Former notebook chip company Transmeta has found another customer for its LongRun2 technology, signing a licensing deal with Toshiba.
Transmeta tried to take on Intel in the notebook chip market, which didn't work out all that well. Transmeta's Crusoe chip was credited with changing the debate about processor performance to include power consumption, but manufacturing problems, product delays, and Intel's Pentium M processor conspired to hold the chip down. Last year Transmeta announced it was getting out of the chip business and focusing on licensing some of the technologies that first captured the market's attention.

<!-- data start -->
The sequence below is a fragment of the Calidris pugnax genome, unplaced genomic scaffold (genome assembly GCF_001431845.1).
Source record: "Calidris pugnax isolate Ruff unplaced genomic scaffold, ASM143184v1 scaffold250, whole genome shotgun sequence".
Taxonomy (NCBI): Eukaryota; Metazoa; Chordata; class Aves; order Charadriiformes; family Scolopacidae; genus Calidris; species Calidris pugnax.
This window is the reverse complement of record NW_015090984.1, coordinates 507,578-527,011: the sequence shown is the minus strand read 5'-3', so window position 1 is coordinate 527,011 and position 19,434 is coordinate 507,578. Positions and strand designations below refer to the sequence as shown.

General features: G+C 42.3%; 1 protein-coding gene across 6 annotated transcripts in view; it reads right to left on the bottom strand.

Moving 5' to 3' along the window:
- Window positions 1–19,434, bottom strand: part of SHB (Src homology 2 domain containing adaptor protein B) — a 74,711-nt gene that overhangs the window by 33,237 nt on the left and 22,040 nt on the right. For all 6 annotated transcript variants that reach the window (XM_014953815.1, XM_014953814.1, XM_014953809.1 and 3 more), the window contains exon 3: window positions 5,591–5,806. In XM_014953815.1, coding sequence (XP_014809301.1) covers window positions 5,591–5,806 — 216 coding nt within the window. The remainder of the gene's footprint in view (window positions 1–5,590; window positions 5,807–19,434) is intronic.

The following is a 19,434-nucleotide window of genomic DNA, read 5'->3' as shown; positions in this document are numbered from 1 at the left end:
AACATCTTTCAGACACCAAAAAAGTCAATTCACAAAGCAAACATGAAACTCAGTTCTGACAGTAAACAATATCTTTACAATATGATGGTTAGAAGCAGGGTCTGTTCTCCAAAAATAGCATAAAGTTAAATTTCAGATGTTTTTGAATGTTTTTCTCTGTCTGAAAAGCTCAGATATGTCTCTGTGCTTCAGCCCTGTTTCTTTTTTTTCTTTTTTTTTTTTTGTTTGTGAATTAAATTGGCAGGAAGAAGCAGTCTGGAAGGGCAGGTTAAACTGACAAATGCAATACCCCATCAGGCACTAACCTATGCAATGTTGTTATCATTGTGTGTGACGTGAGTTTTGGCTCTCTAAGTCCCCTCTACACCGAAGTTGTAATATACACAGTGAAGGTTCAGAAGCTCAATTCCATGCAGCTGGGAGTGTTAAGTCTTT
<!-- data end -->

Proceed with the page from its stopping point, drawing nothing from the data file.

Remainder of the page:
LongRun2 allows chip makers to alter the threshold voltage of a transistor, or the amount of current needed to turn on the transistor. Power leakage has become such a problem with advanced chip manufacturing technologies that idle transistors can be accidentally activated in the face current leaking from an active transistor, wasting power.
Toshiba will use LongRun2 on transistors going forward to the 22-nanometer process generation, it said in a release. Financial terms of the deal were not released, but Transmeta is still losing money despite switching to the licensing model.